The original Diana was a silly cheap plastic toy camera made in the 1960's by a Chinese plastics company and sold as a promotional item ("Apply for our store loyalty card and get a camera FREE!!") or sold in discount stores as a childrens toy. It was discontinued after a few years, but the camera found a following as an "anti-camera" of sorts; some people embraced its many faults and started photographing with it for real. As the years passed it became something of a cult item, and finally the Lomographic Society, makers of current Soviet-designed Lomo cameras, decided to make a slightly updated new version of it. They kept the functional parts like the lens and body mechanics, but added touches like a pinhole aperture and the ability to shoot in different formats.
Now, given it's history it's of course not exactly the cream of the crop as far as quality goes. It is a cheap, flimsy plastic camera; so light that you wonder if they forgot to put any actual mechanics inside it. That's not to say it's not good value - I took a quick look at medium-format gear for sale on the net, and the Diana+ kit with camera, instruction manual and a very nicely produced book with the camera history, interviews and short stories interleaved with lots of example images costs exactly the same as a spare lens cap for a Rolleiflex TLR. Don't expect TLR quality in other words.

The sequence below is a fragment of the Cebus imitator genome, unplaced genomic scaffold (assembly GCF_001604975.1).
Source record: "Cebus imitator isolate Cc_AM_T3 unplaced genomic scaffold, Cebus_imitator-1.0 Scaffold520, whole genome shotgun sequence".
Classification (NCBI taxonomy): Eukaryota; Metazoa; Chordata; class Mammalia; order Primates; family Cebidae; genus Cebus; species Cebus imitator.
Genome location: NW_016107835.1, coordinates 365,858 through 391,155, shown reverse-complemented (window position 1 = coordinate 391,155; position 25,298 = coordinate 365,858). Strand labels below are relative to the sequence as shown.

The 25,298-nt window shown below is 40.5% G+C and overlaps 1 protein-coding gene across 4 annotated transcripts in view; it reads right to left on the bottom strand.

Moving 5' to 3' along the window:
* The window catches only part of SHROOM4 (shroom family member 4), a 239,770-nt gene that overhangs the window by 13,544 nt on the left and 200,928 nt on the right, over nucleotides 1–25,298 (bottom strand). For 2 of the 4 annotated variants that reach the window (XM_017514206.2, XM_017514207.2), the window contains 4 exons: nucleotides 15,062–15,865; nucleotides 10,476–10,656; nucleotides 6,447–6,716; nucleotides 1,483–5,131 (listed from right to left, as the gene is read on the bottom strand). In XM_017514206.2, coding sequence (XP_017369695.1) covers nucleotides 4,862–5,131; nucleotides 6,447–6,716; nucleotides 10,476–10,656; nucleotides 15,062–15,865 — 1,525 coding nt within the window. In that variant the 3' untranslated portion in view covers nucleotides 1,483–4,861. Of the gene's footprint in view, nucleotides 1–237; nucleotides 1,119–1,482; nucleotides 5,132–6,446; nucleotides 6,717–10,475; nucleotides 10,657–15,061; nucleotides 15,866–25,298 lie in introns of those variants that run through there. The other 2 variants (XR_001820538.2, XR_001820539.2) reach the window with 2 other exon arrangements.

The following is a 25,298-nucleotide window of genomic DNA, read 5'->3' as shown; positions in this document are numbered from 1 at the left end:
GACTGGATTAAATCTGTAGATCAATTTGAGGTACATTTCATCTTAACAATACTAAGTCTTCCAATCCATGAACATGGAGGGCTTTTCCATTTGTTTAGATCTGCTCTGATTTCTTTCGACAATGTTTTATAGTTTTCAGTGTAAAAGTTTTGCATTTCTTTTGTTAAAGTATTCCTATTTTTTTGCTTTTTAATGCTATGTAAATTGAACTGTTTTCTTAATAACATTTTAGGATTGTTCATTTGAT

Comparing the Diana to a "real" camera would be unfair. This is not a serious tool for carefully planned, well-metered, deliberately executed shots. Instead, it's meant to be used for spontaneous, unplanned, uncomposed snapshots; the kind where, when you get to see the images, you have no idea what's going to be there and how it'd turned out. You can see lots and lots of examples here for instance. Exactly the kind of shots, in fact, that I was getting with my old Handy Box box camera, another old, extremely simple design. Let's compare them.
The Diana is, as I said above, very flimsy. It's almost all plastic, including the lens, with a few metal bits only where plastic just won't do. The Handy Box, by contrast, is all metal, with a glass lens. The difference, when you hold them, is profound - if you drop the Diana you'll worry that the camera will break; if you drop the Handy Box your only worry is the ugly impact marks on the floor. I would not expect the Diana to be long for this world when stuffed into my backpack. As the camera is not actually guaranteed to be light-proof (violating the perhaps most basic definition of a camera as "a lightproof box with a controllable opening"), you need to tape up the body seams and that does give it some additional stability.
Both cameras have very simple viewfinders that show a view only vaguely related to what you'll get in your picture. The Diana viewfinder is pretty inaccurate of course but overall not bad at all. It's large and bright - well, it is basically a hole through the camera - and a lot easier to use than the Handy Box viewfinder. That's not a terribly high bar to crawl over of course; with the Handy Box I ended up ignoring the viewfinder altogether.
Office workers on their morning commute. Give the camera a medium-distance subject and contrasty light and the results aren't bad.
While the Handy Box controls are basically nonexistent, the Diana does provide you with both variable focus and aperture control. The focus is highly approximate of course (close, medium and far, more or less), and the aperture control is limited to f/11, f/16 and f/22 and an extra pinhole aperture (f/150 or so). Nevertheless, a dramatic improvement in the amount of control you get. Like the Handy Box you have only two shutter modes: quick (about 1/60) and bulb where you open and close manually.